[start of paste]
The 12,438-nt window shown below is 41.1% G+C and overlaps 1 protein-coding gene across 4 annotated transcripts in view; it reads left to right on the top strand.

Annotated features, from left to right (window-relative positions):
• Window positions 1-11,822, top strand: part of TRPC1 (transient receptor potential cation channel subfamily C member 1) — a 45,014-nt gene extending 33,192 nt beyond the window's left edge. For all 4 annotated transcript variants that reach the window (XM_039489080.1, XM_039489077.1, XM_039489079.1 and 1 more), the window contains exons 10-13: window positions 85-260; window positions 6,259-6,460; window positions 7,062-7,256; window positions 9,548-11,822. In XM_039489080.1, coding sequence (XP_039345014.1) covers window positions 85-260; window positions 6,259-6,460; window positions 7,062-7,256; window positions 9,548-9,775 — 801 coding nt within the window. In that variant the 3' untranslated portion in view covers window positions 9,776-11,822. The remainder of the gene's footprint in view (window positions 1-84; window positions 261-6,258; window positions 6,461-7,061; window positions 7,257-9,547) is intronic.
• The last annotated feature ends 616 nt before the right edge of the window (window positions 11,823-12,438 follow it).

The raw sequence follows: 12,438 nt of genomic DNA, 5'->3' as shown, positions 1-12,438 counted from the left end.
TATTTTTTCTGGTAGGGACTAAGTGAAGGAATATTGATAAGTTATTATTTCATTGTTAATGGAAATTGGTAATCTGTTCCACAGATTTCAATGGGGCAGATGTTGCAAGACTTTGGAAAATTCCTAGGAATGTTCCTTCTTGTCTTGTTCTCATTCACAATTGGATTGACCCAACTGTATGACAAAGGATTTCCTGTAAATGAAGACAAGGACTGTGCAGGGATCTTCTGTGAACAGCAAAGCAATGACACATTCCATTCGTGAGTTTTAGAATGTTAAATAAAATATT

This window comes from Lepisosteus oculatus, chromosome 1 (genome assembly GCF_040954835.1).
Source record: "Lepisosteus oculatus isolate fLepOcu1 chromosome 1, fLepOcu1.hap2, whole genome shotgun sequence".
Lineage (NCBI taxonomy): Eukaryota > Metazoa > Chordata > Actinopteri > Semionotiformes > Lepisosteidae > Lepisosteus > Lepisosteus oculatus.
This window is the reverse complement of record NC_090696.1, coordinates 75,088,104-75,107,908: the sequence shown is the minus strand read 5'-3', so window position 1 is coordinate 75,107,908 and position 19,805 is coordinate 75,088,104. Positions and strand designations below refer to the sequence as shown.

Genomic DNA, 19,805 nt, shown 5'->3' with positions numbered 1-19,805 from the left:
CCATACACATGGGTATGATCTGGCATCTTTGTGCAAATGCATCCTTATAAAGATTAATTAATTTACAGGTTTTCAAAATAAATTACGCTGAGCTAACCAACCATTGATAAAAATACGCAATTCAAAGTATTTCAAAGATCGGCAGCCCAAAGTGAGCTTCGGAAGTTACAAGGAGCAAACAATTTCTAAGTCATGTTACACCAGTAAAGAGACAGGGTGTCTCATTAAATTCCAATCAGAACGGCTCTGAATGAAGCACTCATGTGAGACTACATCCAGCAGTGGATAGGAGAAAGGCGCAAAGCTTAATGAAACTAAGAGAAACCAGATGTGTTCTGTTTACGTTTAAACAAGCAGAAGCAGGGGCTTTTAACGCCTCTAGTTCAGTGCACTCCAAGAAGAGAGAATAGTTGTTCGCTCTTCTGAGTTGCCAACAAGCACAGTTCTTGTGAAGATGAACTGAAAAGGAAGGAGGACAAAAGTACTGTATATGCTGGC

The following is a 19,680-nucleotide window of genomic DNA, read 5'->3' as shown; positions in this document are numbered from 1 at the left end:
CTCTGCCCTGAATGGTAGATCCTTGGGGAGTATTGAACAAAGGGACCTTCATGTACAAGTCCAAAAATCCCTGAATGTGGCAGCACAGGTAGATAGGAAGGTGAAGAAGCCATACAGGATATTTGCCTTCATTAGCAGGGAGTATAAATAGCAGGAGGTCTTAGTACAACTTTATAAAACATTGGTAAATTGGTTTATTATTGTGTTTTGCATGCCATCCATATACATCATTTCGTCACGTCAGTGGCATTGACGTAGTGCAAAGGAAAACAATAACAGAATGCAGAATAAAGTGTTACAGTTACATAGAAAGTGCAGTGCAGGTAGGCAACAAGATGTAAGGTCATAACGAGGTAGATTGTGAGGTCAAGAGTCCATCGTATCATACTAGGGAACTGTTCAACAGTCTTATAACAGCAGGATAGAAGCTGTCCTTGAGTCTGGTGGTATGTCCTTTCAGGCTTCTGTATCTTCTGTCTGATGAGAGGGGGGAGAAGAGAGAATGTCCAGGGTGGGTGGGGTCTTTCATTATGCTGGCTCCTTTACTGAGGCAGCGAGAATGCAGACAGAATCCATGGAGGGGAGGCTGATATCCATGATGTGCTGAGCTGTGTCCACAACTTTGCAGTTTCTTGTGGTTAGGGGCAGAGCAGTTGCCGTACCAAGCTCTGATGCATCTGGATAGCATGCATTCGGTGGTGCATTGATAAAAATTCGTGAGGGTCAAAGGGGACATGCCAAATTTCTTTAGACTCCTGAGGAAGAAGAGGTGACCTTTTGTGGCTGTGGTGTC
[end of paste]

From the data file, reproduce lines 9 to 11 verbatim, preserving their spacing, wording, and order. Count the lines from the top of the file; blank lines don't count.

Lineage (NCBI taxonomy): Eukaryota > Metazoa > Chordata > Actinopteri > Semionotiformes > Lepisosteidae > Lepisosteus > Lepisosteus oculatus.
This window is the reverse complement of record NC_090696.1, coordinates 75,088,104-75,107,908: the sequence shown is the minus strand read 5'-3', so window position 1 is coordinate 75,107,908 and position 19,805 is coordinate 75,088,104. Positions and strand designations below refer to the sequence as shown.

Genomic DNA, 19,805 nt, shown 5'->3' with positions numbered 1-19,805 from the left: